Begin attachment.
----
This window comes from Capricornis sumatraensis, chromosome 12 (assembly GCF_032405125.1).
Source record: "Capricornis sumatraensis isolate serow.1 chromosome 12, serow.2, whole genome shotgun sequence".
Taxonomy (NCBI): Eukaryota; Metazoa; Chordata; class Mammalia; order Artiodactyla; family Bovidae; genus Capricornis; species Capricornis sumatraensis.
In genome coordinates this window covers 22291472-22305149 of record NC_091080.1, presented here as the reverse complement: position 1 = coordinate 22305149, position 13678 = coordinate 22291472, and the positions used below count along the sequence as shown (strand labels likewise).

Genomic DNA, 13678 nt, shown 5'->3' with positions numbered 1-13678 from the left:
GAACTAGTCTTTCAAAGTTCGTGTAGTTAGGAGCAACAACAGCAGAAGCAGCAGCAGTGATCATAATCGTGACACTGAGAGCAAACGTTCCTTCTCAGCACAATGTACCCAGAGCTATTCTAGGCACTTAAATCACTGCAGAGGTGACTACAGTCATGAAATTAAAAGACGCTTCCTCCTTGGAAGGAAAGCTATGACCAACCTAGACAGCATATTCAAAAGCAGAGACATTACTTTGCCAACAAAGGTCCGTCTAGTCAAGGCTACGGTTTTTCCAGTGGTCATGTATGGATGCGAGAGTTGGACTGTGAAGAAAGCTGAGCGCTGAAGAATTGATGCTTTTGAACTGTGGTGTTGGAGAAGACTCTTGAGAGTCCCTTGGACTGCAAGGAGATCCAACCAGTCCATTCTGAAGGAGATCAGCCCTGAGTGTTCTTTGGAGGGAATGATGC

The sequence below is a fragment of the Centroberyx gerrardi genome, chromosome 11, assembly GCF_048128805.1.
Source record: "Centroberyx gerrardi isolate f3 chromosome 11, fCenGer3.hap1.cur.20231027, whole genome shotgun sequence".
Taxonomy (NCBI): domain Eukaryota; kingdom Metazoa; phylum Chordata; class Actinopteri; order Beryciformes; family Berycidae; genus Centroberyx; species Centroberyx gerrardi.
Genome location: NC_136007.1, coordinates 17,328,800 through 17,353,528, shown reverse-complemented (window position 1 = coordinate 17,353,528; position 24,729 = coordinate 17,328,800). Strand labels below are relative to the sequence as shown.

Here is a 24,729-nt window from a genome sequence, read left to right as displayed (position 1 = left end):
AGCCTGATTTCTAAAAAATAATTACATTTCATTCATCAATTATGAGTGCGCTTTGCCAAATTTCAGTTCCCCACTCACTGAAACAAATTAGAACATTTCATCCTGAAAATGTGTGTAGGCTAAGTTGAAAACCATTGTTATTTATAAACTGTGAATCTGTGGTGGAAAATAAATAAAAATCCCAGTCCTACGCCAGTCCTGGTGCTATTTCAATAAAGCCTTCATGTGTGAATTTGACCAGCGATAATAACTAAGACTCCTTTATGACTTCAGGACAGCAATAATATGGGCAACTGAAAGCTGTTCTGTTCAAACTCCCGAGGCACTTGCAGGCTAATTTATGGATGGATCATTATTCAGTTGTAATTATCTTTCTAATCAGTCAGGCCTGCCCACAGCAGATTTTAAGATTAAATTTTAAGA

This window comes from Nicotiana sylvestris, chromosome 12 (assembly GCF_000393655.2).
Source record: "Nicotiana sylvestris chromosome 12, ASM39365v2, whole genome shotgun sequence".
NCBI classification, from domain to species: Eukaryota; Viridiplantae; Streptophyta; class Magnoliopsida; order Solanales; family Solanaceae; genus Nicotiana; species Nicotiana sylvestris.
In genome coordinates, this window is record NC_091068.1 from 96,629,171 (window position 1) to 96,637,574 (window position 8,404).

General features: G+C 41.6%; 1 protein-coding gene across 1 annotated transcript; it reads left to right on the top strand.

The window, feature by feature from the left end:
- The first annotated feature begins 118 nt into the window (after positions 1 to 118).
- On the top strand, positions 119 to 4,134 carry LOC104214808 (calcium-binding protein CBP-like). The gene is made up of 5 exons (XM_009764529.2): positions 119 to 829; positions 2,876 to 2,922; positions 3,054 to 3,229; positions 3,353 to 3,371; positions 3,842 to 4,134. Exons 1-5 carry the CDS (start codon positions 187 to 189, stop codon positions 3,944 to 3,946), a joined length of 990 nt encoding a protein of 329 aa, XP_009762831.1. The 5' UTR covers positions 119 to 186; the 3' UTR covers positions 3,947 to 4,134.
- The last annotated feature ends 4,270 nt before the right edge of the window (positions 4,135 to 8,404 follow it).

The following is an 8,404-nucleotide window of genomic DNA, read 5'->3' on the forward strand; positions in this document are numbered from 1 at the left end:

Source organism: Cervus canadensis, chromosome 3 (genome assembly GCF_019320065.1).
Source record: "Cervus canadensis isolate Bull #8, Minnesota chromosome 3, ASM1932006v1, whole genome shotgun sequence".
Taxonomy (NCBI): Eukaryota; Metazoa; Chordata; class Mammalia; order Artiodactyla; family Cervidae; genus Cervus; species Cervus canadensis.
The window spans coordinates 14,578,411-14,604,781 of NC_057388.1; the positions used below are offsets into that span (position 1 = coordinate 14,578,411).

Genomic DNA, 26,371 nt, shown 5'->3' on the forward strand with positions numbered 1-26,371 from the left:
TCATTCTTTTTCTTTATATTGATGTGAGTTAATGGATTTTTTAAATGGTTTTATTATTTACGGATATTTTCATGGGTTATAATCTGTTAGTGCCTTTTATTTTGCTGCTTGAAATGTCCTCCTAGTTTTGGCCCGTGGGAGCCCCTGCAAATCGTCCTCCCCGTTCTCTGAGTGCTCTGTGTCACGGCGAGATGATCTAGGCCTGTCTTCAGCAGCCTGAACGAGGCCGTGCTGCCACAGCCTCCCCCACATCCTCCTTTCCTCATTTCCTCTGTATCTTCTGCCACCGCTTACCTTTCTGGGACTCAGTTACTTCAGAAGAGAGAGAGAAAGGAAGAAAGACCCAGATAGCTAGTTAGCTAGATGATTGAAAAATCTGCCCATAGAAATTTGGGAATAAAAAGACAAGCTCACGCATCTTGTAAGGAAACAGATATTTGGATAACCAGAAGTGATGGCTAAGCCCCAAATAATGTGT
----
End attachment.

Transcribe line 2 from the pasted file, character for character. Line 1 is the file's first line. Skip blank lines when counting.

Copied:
Source record: "Capricornis sumatraensis isolate serow.1 chromosome 12, serow.2, whole genome shotgun sequence".